Former British defense chief aims to provide leadership he charges the West lacks

Special to

by Dr. Jack Caravelli, Geostrategy-Direct

The summer months have been relatively quiet in Ukraine but the approach of fall could see a new round of Russian military opportunism and aggression according to former UK Secretary of State for Defense and current Member of Parliament, Dr. Liam Fox.

Fox, during a recent visit to Washington, discussed the ongoing threat not only to Ukraine in the wake of the early 2014 annexation of Crimea but also the former Soviet republics of Estonia, Latvia and Lithuania.

Fox claims that while working for former UK Prime Minister Margaret Thatcher he learned an important lesson in leadership. Quoting Thatcher, Fox said neither she nor he was interested in “followership,” meaning it is the duty of elected leaders to shape rather than merely reflect public opinion.

Dr. Liam Fox.
Dr. Liam Fox.

Under one political scenario, Fox could become leader of the Conservative Party which would provide him opportunity to begin demonstrating the leadership he views as lacking in many of the West’s democracies.

Fox served as UK defense chief from 2010-2011 and, while deeply opposed to the “retreat” in U.S. global leadership which he attributes to the Obama administration’s goal of “avoiding war at any cost,” was and remains an ardent advocate for renewed U.S. leadership after the 2016 presidential election.

Russia tops Fox’s list of security concerns confronting Europe but he maintains a different set of worries regarding the NATO alliance of which his nation is a prominent member. Ten years ago the alliance agreed that each member would contribute annually at least two percent of its GDP to defense spending.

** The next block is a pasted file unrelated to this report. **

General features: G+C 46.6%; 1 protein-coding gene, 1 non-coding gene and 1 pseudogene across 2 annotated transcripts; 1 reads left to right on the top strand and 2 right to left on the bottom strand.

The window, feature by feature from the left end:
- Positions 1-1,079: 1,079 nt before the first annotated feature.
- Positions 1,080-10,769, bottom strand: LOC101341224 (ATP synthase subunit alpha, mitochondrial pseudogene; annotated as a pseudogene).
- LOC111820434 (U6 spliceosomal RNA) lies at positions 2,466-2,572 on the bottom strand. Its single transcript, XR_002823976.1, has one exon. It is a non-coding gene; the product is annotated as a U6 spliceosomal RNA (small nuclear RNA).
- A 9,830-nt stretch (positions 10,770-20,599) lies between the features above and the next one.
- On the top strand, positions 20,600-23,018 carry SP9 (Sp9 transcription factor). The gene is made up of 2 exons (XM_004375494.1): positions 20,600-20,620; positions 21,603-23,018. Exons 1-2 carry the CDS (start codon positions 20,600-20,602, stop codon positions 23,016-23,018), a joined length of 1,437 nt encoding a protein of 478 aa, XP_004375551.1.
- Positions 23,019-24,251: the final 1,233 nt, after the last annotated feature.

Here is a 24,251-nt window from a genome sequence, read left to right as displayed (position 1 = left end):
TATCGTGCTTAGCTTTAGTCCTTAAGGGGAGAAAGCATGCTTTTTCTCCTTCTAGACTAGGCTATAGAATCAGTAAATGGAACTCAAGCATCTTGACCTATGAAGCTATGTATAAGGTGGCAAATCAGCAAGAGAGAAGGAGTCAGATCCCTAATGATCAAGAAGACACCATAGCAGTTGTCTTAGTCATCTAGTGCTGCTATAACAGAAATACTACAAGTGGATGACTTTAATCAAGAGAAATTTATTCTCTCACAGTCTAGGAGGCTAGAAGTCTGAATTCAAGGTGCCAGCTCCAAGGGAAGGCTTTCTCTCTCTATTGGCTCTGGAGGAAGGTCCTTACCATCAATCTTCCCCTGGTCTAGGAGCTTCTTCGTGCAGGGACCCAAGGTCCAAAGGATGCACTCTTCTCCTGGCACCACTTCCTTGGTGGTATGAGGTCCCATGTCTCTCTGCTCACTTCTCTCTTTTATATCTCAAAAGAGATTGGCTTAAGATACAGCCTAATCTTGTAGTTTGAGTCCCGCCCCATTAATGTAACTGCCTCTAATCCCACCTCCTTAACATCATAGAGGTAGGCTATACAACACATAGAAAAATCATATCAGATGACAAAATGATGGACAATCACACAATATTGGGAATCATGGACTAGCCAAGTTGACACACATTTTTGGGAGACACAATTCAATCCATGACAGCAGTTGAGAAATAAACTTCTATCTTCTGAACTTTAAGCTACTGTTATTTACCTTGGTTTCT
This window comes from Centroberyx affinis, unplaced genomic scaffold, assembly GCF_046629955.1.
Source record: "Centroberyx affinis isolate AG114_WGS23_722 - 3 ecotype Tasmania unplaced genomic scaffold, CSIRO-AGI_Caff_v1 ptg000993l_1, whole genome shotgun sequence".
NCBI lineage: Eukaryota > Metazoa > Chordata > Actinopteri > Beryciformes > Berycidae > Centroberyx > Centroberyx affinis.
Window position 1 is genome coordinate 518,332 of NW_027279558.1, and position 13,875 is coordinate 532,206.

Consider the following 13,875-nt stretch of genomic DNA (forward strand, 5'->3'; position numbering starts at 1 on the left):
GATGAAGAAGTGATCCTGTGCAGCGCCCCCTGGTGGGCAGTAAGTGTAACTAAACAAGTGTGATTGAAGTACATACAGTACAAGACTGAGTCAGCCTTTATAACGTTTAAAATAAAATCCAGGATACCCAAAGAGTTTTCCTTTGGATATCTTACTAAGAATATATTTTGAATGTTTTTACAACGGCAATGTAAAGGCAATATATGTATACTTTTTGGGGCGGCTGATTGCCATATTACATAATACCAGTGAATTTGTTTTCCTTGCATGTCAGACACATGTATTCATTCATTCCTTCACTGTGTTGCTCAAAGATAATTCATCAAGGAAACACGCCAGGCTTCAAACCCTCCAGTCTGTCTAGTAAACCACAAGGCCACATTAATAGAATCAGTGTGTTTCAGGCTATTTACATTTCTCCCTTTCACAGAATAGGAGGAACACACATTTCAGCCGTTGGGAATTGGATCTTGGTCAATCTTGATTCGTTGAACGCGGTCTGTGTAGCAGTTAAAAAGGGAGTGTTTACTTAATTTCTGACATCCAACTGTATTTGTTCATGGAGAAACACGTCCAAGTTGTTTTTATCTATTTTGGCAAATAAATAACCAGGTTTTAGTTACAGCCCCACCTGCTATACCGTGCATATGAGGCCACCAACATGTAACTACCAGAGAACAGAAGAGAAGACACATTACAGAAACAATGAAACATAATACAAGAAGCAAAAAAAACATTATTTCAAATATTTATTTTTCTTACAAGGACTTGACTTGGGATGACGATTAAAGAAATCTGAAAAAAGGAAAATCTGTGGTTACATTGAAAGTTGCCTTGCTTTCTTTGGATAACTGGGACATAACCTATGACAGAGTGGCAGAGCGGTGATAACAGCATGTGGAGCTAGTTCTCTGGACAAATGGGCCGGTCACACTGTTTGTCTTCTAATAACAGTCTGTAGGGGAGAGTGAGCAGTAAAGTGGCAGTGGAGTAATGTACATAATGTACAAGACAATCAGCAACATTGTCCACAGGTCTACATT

That commitment has been rarely met; in the post-Soviet era many nations viewed Europe as safe from any overt security threats and rarely felt compelled to meet their spending commitments.

Fox compares this situation to that of Europe in the late 1930s when the Third Reich began a march across Europe which resulted in World War II. While critical of the Obama administration’s refusal to “see the world as it is rather than how they wish it were,” Fox also criticizes those in Europe who want to avoid war at all costs.

Fox claimed he had a “thousand conversations” with former U.S. Secretary of Defense Robert Gates about the refusal of many NATO members, including Germany, to meet their defense spending goals. At present he asserts the combined defense spending of UK and France make up the lion’s share of spending by European NATO members.

But that is cause for concern as Fox acknowledges that Prime Minister David Cameron’s government also is much more concerned about domestic spending issues than committing additional resources to shore up the significant reductions in British military manpower resulting from past budget decisions under Chancellor of the Exchequer George Osborne.

Fox understands that public opinion in many European nations opposes increased defense spending.

Notable exceptions are the Baltics states and Poland, nations that suffered under Soviet rule. He attributes this lack of support to leaders in many European nations who won’t lead or try to shape public opinion.

Russia’s next steps regarding Ukraine and the Baltic states center on President Vladimir Putin, who dominates Russia’s policy decisions, his goals and assessment of possible Western response to any future Russian actions in the region.

According to Fox, those who say they don’t know what Putin wants “are not paying attention” to his pronouncements. Fox cited Putin’s claim that Russia would appoint itself as “caretaker” for ethnic Russians living in other countries rather than acknowledging the appropriate role of those nations in protecting their citizens.

Fox also believes Putin will continue to undermine and challenge NATO, especially in the Baltic where the three nations — all NATO members there are small, geographically vulnerable and already under pressure from Russian cyber attacks.

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